Games are supposed to be fun, and I don’t see how anybody can find the fun in picking apart a game for hours and hours and hours, only to find out that something you did at the very beginning essentially screwed you over, and made the game unfinishable.  Then there’s the insanity mechanic of something only happening every twentieth time you walk onto a screen.  These two things combined lead to serious paranoia.  So you’ve been stuck for hours, but if you just keep wandering aimlessly, maybe something will eventually appear….. OR, maybe you made a mistake somewhere, and you’re basically wasting your time.  The catch is that you never know which is the case.  Should you toil ever onward, hoping you’ve missed something, or go back and try to do something differently?  Even if you decide that you’re hopelessly stuck, and you restart, which of the myriad of actions you’ve already done was wrong?  Or were any of them wrong?  Did you just not find something?  Anxiety attacks + frustration = not fun.  I can accept that I’m stuck, but knowing that I was possibly stuck in such a way that I couldn’t correct it without restoring to an earlier save made me feel helpless.  I don’t want to be herded towards my goal, but I’d like my goal to at least be achievable.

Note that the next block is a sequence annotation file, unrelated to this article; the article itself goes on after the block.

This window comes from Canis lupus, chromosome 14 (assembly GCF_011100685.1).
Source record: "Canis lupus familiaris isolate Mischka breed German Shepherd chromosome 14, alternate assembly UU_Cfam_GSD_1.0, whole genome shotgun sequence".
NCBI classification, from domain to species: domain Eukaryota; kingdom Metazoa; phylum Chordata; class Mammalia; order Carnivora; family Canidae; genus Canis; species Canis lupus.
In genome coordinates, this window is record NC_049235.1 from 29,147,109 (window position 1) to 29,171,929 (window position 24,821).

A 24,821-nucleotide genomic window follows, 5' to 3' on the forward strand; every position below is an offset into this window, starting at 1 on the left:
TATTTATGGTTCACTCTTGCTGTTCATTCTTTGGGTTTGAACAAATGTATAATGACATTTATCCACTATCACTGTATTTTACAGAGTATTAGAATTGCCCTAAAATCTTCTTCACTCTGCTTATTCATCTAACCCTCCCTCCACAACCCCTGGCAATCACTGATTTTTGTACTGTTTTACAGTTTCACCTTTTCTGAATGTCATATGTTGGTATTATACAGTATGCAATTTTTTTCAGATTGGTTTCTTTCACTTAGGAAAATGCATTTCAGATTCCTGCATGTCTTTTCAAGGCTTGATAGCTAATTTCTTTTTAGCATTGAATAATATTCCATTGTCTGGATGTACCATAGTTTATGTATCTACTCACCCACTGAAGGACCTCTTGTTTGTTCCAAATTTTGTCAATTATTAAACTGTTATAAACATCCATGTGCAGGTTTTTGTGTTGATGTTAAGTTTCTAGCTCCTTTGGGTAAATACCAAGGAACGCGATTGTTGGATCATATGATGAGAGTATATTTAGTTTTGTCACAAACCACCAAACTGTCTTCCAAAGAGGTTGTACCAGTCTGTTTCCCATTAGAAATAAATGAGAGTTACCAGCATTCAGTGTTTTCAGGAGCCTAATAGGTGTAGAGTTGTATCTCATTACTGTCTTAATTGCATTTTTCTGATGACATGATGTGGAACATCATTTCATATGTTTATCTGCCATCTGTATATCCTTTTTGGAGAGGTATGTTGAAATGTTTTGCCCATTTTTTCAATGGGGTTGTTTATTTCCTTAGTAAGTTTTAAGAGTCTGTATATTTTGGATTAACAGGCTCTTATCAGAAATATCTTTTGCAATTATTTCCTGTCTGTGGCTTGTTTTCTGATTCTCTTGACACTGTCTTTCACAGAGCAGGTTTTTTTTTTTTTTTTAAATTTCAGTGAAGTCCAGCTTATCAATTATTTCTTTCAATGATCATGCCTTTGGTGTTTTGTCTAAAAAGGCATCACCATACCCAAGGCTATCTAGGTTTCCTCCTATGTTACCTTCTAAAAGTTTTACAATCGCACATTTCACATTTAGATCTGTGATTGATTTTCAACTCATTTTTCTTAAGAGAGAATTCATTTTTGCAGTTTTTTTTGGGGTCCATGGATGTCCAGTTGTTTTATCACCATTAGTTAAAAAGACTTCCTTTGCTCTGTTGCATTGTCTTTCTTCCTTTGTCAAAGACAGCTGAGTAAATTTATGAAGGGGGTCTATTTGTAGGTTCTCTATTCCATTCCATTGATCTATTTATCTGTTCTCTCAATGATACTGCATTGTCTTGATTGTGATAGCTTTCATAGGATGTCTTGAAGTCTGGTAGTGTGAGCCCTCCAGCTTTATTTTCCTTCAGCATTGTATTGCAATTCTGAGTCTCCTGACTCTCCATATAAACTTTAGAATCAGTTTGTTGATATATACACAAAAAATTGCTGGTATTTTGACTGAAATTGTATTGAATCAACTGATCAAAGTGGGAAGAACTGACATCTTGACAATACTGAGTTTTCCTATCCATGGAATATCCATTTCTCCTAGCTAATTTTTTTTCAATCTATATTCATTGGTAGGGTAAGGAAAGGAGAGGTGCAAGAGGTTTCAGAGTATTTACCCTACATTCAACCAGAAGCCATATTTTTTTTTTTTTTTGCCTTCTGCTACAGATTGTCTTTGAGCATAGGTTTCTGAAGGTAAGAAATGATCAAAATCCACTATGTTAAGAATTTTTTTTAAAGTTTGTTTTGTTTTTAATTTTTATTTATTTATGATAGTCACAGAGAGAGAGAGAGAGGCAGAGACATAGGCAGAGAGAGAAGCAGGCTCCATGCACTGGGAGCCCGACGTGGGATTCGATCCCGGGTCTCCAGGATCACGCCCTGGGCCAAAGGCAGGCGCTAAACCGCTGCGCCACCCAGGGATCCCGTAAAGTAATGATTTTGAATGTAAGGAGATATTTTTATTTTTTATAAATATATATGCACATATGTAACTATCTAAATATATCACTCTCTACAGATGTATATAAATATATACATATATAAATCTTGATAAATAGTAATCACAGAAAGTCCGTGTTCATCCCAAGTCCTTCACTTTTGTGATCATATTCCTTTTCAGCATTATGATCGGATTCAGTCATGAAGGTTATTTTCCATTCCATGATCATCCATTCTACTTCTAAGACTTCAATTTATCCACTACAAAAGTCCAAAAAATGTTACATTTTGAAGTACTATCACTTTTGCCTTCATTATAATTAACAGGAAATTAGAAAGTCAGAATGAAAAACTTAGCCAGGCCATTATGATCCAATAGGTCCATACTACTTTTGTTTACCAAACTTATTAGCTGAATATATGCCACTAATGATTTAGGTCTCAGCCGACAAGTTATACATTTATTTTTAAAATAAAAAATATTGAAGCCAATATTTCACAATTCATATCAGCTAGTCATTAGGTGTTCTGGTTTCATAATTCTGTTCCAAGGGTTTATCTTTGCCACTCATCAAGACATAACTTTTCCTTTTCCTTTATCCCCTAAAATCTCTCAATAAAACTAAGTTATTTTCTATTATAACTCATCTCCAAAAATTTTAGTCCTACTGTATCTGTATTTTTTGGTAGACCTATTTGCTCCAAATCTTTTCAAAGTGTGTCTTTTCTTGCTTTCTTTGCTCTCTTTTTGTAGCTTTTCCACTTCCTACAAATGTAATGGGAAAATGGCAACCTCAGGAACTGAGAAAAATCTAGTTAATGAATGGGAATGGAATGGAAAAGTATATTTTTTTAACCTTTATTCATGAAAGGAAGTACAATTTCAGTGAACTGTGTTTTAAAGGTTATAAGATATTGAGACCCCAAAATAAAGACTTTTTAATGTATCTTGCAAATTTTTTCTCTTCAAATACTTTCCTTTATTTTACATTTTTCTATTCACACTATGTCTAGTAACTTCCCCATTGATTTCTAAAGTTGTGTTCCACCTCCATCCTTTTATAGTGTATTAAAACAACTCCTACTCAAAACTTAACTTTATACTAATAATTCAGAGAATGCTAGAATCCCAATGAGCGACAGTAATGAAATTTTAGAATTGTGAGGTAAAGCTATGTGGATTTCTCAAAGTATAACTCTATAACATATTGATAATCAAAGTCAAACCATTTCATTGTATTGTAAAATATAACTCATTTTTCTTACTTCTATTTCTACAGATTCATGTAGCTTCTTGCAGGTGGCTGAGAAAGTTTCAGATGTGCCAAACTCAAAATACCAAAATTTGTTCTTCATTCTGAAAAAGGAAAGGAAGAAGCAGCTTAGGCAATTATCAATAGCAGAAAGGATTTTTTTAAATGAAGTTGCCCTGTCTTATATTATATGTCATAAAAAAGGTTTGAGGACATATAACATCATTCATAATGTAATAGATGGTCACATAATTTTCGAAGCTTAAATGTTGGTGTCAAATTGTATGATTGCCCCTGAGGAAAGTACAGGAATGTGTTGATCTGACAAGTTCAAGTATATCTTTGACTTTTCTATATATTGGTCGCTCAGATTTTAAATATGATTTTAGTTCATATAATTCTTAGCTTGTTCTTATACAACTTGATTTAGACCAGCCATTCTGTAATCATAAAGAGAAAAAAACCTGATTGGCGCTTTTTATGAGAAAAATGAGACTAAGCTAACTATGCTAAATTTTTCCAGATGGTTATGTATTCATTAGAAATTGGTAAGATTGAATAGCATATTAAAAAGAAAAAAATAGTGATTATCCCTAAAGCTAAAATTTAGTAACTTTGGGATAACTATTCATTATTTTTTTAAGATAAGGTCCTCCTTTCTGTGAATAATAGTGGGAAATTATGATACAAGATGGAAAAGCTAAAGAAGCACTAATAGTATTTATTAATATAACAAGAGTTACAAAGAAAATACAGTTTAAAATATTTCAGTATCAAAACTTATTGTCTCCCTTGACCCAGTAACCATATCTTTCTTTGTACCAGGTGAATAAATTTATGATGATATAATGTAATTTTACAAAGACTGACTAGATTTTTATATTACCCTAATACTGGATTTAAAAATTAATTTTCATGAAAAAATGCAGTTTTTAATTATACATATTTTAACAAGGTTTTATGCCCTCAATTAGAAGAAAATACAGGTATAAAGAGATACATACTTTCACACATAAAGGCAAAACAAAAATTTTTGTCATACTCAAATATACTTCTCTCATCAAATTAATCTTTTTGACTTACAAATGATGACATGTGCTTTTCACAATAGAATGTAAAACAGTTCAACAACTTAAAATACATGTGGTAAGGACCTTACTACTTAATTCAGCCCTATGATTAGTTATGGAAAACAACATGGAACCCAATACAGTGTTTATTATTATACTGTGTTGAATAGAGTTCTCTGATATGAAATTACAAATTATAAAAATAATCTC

How did people do this before the internet?  I can see how maybe searching frantically over and over for a clue might lead to some random event eventually being triggered, but how did they ever figure out that the only answer was to restart the entire game?  How many hours of tearing out your hair and typing every obscure command conceivable into your computer did it take before you just gave up?  The success of the franchise clearly shows that these games continued to be popular, so what gives?  With small doses of internet help, these games are great, but I had a hard time getting my head around people playing them otherwise, even people who lived in a time where if you wanted to know where you’d seen some actress before, you wrote a letter to  TV Guide.